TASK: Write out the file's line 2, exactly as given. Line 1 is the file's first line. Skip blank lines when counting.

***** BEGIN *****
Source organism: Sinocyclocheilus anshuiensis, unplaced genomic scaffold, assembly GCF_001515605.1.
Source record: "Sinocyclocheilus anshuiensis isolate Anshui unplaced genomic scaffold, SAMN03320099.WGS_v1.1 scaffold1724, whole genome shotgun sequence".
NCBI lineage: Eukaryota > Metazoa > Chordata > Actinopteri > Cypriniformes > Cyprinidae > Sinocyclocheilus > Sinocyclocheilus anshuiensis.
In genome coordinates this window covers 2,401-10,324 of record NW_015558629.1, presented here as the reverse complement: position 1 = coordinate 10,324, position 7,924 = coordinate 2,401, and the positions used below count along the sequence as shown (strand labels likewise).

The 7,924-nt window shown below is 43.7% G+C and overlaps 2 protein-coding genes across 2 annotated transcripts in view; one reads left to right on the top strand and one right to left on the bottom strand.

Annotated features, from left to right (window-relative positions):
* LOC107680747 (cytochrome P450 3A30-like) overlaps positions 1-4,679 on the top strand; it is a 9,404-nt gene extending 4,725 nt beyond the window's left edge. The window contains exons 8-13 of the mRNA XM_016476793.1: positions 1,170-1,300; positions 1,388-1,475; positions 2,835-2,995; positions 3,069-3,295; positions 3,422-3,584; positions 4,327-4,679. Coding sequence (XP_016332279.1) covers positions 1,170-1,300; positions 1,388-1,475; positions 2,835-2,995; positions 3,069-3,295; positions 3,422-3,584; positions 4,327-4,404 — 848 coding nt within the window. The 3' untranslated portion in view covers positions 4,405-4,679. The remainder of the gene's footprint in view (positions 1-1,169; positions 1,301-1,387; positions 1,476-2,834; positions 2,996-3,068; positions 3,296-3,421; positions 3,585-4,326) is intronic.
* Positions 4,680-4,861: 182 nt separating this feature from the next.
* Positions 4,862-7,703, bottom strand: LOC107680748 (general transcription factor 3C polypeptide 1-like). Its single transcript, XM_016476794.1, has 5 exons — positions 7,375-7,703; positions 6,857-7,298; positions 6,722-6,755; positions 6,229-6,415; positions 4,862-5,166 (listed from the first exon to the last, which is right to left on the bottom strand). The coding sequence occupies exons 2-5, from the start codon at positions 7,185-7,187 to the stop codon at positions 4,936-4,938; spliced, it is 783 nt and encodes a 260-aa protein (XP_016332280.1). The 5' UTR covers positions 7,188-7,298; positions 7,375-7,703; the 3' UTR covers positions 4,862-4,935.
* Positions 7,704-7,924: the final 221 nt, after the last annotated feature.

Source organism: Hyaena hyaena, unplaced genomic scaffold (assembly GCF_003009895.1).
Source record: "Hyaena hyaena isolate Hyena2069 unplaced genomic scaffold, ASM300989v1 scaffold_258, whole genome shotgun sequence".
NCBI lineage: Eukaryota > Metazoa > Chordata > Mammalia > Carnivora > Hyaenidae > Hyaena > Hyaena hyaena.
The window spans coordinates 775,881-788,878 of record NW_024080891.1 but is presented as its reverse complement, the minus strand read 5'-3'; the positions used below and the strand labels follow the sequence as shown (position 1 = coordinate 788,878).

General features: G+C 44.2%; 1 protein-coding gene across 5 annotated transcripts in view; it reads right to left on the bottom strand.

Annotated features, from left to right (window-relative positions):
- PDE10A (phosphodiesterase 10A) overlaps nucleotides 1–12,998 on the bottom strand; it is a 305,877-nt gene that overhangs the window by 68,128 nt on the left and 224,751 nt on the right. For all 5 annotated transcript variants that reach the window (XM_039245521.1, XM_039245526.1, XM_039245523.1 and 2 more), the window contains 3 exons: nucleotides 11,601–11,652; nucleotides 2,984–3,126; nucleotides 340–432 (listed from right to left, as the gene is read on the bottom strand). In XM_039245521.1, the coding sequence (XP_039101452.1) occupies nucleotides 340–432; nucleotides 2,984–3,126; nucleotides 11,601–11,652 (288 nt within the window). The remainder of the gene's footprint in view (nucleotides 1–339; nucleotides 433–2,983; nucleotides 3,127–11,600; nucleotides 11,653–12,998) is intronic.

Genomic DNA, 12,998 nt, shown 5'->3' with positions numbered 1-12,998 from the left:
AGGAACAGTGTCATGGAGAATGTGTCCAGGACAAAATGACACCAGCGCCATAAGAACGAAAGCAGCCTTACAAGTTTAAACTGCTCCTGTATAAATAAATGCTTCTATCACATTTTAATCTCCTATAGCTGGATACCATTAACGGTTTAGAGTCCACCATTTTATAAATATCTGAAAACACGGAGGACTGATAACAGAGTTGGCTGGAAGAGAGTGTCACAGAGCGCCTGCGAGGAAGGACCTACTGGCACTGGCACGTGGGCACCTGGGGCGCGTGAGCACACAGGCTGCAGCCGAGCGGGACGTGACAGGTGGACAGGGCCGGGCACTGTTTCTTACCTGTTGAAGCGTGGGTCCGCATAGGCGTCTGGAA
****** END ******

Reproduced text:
Source record: "Sinocyclocheilus anshuiensis isolate Anshui unplaced genomic scaffold, SAMN03320099.WGS_v1.1 scaffold1724, whole genome shotgun sequence".